Generally, consumers understand the link between food and health. This is especially true when it comes to immunity.
“Consumers are, on the whole, quite aware that there is a link between diet and the immune system and that ‘not eating properly makes you ill,’" Simone Baroke, analyst at Euromonitor International, said. “Many European, American and Australasian consumers, in particular, consume oranges and other citrus fruits (and their juice), to combat colds and flu."
Further, increased emphasis on the immune health benefits of probiotic yogurts by marketers has strengthened consumers’ connection between foods and immunity.
Baroke confirmed, “Awareness of the link between food and immune health has grown considerably over the past decade, particularly since probiotic yogurt manufacturers started promoting their products much more widely than ever before as immune health boosters."
However, the market for foods and beverages to support immune health has declined in recent years.
Data from Euromonitor shows the North American markets for foods and beverages positioned for immune support declined from 2010 to 2015, representing a compound annual growth rate (CAGR) of -21 percent and -3.6 percent, respectively. In 2015, the market for beverages positioned for immune support represented a retail value of $14.5 million, and the North American market for immune-support foods was valued at $35.6 million.
Globally, Baroke said value sales of immune support-positioned packaged food and beverage products reached $2.3 billion in 2015. “However, our data also show that the category isn’t actually growing at the moment, at least not on an overall global level," she said. “In 2010, it was still worth almost US$3 billion [at fixed 2015 U.S. exchange rates and constant prices]."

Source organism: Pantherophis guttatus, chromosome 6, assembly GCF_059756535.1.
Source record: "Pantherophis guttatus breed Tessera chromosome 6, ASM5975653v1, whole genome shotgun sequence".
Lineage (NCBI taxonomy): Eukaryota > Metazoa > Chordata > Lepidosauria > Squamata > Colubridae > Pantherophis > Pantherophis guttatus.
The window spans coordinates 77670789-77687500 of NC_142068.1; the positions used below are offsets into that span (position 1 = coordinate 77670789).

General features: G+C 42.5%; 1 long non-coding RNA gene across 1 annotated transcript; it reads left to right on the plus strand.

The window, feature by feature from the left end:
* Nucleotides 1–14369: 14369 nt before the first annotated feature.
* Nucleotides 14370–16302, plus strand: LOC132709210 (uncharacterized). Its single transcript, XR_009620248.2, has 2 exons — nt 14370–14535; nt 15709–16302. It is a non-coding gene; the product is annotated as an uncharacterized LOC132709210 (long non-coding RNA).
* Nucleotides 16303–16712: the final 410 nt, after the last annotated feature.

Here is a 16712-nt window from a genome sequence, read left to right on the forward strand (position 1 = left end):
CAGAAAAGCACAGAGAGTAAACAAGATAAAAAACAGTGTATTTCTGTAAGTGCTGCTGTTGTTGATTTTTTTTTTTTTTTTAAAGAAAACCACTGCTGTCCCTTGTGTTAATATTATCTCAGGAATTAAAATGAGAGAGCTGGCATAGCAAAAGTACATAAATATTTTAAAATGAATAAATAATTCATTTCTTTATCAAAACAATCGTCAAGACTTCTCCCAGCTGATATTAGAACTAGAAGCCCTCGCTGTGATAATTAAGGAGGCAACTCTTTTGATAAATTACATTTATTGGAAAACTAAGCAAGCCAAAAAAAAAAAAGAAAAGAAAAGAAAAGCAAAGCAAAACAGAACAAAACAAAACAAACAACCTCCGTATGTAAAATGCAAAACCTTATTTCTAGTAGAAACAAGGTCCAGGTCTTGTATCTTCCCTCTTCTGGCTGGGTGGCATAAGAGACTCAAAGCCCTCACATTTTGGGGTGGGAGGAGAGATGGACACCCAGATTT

According to Baroke, the decline in sales is the result of a change in EU health claims regulations—“Yogurts can no longer be overtly positioned as immune support products," she said. “Global retail value sales for immune support-positioned probiotic drinking yogurts fell from US$1.8 billion in 2010 to US$1.2 billion in 2015."
The upside is innovation in the immune-support food and beverage categories remains steady, with up-and-coming ingredients starring in several new product launches within the categories.
Citing immune health products launched in the last two years, both in the United States and internationally, Tom Vierhile, innovation insights director, Canadean, said, “There are a host of ingredients that are being referenced for links to immunity and immune system health including algae, mushrooms (especially Reishi mushooms), Ayurvedic herbs, beets, kombucha, apple cider vinegar, chlorophyll, probiotics, beta glucan and coconut oil."
To read more about the market for foods, beverages and supplements for immune health, download INISDER’s Immune Health Digital Magazine.